The 1970s and 1980s have seen significant changes in patterns of family development: more women are waiting until their 30s to begin families; there has been an increase in the number of births to unmarried women; family size is decreasing as employed women have fewer children; and the total fertility rate is declining. Contraceptive practices have also changed, resulting in sterilization becoming the most common contraceptive method among married women, while the pill remains most popular with unmarried women. Abortion ratios have increased slightly with higher ratios for Blacks, teenagers and unmarried women. There has been little change in the percentage of infertile couples. Sexually active teenagers, with their high rates of unintended pregnancies, high abortion ratios and low utilization of contraceptive methods, remain an important target group for family planning services.
Births and Fertility
In 1983 there were 3,638,933 live births in the U.S., a 1% decline from 1982. Provisional data for 1984 indicate an increase to 3,697,000 births.
The 1983 U.S. fertility rate was 65.8 live births per 1,000 women aged 15-44 years.
20% of all births in the U.S. in 1983 were to unmarried women, over one-third (36.67%) of them teenagers.
The 1983 rate of childbearing by unmarried women was 30.4 live births per 1,000 unmarried women–the highest rate ever observed for that group.
In 1983, 12.8% of all births to white women were to unmarried women, while 58% of all births to Black women were to unmarried women.
A white teenage mother is more than 2 times as likely to be married as a Black teenage mother. 88.5% of births in 1983 to Black mothers aged 15-19 were to unmarried mothers and 39.2% of births to comparable white mothers were to unmarried mothers.
About 500,000 births occurred to teenage mothers in 1983. This represents 14% of all births in the U.S. for that year.
There were 9,752 births to women under 15 years of age in 1983.
80% of births to teenagers were either unwanted or mistimed in 1983.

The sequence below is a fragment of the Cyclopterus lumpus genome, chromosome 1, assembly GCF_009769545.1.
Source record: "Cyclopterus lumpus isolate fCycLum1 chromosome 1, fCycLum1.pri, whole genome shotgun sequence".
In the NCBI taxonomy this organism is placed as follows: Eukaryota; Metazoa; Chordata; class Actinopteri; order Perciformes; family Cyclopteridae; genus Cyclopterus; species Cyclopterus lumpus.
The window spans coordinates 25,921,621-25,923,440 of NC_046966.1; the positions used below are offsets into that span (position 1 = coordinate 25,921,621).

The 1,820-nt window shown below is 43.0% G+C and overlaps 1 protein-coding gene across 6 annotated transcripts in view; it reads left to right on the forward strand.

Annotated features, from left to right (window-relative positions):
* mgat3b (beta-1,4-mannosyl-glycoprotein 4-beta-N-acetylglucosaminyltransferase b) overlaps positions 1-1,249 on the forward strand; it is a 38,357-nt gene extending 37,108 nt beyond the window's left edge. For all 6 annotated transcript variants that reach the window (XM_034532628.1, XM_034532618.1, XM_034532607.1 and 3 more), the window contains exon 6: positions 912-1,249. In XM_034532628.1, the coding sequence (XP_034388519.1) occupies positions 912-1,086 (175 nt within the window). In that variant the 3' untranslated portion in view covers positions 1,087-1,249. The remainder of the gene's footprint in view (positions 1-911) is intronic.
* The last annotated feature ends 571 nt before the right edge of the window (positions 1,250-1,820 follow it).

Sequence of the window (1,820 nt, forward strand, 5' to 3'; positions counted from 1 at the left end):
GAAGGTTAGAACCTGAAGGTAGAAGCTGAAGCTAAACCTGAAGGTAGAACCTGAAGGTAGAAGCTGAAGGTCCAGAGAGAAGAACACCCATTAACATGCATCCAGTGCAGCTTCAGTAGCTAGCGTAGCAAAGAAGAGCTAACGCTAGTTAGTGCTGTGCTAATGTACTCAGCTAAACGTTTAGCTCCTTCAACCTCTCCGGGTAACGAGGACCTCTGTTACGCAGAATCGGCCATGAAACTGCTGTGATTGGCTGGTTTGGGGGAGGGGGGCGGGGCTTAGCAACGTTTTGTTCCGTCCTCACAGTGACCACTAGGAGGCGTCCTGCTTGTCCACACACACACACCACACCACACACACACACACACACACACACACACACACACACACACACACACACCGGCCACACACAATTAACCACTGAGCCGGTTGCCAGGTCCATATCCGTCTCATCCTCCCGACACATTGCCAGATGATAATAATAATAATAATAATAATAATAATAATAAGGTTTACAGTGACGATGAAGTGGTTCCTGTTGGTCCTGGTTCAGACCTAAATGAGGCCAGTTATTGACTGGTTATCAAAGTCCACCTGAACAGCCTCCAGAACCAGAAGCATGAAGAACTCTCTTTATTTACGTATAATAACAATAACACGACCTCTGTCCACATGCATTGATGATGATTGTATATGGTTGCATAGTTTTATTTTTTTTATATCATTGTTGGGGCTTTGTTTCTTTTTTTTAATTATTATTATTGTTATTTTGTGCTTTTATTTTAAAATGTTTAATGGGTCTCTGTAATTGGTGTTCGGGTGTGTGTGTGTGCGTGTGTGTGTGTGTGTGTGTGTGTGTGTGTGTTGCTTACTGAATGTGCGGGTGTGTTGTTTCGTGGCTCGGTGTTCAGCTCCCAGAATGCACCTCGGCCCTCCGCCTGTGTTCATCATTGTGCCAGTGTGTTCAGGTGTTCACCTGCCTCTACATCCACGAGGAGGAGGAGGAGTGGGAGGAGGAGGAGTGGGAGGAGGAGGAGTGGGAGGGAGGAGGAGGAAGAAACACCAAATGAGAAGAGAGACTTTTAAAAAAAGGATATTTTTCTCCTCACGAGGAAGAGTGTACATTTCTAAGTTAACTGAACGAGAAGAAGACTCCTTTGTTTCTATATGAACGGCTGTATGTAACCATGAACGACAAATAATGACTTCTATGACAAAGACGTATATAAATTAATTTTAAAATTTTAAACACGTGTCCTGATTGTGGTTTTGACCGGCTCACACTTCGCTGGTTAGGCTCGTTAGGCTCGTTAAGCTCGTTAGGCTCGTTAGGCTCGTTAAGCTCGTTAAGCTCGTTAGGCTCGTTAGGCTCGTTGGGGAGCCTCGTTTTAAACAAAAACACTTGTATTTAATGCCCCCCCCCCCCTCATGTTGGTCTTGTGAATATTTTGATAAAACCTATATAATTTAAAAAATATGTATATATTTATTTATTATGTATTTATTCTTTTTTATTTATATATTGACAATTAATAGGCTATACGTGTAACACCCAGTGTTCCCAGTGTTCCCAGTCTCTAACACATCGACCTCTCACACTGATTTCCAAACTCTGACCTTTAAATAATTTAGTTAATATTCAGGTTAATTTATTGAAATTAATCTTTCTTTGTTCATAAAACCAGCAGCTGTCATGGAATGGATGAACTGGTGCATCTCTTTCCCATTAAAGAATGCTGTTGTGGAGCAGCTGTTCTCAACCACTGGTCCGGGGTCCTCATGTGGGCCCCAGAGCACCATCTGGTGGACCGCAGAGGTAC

In 1983, 25% of births to Black women were to teenagers, 22% of births to American Indian women were to teenagers and 12% of births to white mothers were to teenagers.
In 1982, 10% of all births to never-married women were unwanted at the time of conception.
In 1982, of all the 4.3 million children born to never-married women, 25% had been unwanted at the time of conception; among those wanted (75%), over half had been wanted at a later time, leaving only 21% who had been deliberately conceived.
The proportion of unwanted births among Black women (21.8%) is nearly 3 times that for white women (7.7%).
In 1981 there were 1,300,760 legal abortions in the U.S. The abortion rate was 24 abortions per 1,000 women aged 15-44. The abortion ratio was 358 abortions per 1,000 live births.
The abortion ratio among teenagers was 727 abortions per 1,000 live births, double the ratio for all women.
There was 1 abortion for every 10 live births for married women in 1981. There were nearly 15 abortions for every 10 live births for unmarried women in 1981.
In 1981 the abortion ratio for whites was 329 abortions per 1,000 live births, whereas the abortion ratio for Blacks was 549.
About 90% of legal abortions occurred during the first trimester in 1981.
The overall legal abortion related death rate for 1981 was 0.5 deaths per 100,000 legal abortions, the lowest rate ever recorded.
Sterilization is the leading method of contraception for ever-married women, whereas the oral contraceptive is still the most common method among never married women.
In 1983, there were 568,000 procedures performed for the bilateral occlusion of fallopian tubes in U.S. short stay hospitals.
76% of never-married women at risk of unintended pregnancy in 1982 used some contraceptive method versus 93% of comparable currently married women.
Black women in 1982 were slightly less likely than white women to be using some method of contraception (51% vs. 55%), and more likely to be having unprotected intercourse (13% vs. 6%).
6 million couples in the U.S. in 1982 were unable or unlikely to have additional births, including 1.4 million childless couples.
8.2% of women aged 15-44 in the U.S. have “impaired fecundity” (i.e., it is difficult or dangerous for them to conceive or deliver, or they are nonsurgically sterile, or they have not conceived for 36 months or more despite all attempts).
22% of childless couples have some degree of impaired fecundity.
13% of Black couples aged 15-44 are infertile compared with 8% of white couples.
Working Women and Childbirth
84% of wives in 1976 had been employed at some time since their first marriage.